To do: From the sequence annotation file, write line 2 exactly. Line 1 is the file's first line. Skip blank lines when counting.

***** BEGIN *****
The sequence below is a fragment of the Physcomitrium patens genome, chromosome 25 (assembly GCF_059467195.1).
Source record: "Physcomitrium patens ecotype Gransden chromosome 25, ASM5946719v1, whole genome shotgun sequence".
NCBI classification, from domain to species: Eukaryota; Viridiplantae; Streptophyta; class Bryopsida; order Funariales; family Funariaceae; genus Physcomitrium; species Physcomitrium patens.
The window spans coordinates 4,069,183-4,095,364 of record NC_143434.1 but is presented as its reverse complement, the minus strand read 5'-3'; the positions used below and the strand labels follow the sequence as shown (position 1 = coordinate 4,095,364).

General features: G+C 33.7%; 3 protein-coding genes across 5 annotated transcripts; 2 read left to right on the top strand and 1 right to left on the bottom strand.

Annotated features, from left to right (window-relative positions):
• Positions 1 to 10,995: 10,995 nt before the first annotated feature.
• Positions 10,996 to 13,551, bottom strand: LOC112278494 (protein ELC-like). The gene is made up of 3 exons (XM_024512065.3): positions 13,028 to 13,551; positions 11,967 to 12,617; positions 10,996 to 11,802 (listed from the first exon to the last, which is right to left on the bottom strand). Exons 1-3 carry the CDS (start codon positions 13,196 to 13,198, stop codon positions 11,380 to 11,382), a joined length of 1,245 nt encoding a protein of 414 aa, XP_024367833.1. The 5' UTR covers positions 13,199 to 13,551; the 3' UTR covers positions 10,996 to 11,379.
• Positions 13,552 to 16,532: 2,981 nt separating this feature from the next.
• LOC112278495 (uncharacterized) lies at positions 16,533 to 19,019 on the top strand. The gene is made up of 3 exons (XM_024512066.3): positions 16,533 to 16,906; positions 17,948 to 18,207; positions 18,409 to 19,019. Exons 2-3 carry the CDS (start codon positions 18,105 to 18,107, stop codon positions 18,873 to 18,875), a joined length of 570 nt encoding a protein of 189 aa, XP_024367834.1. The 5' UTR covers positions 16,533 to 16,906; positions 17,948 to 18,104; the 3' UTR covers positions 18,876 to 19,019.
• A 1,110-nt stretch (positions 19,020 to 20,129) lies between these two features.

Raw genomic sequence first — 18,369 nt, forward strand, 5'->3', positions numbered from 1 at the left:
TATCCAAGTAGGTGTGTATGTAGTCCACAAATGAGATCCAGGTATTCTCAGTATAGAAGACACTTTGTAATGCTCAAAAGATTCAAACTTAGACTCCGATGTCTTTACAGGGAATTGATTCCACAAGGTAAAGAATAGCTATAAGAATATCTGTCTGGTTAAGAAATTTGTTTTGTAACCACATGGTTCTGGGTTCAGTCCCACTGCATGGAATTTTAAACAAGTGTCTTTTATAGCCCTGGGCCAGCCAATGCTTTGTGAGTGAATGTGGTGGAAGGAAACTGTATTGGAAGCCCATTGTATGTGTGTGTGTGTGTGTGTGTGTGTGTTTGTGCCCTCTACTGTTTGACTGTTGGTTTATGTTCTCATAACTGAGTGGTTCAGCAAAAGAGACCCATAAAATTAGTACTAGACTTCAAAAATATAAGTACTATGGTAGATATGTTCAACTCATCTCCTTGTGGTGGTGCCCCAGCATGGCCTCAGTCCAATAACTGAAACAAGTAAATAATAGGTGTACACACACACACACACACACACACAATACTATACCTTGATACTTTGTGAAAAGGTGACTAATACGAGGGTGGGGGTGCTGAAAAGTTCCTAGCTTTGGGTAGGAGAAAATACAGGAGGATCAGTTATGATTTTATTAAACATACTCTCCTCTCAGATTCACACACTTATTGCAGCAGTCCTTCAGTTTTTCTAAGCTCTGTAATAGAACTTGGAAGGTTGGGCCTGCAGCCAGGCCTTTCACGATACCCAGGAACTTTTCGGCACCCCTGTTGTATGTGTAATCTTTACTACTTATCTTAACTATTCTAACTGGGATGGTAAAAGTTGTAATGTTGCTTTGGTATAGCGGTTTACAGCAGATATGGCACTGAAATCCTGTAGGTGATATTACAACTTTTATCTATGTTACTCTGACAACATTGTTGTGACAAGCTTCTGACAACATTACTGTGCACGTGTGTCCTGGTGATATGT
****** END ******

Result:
Source record: "Physcomitrium patens ecotype Gransden chromosome 25, ASM5946719v1, whole genome shotgun sequence".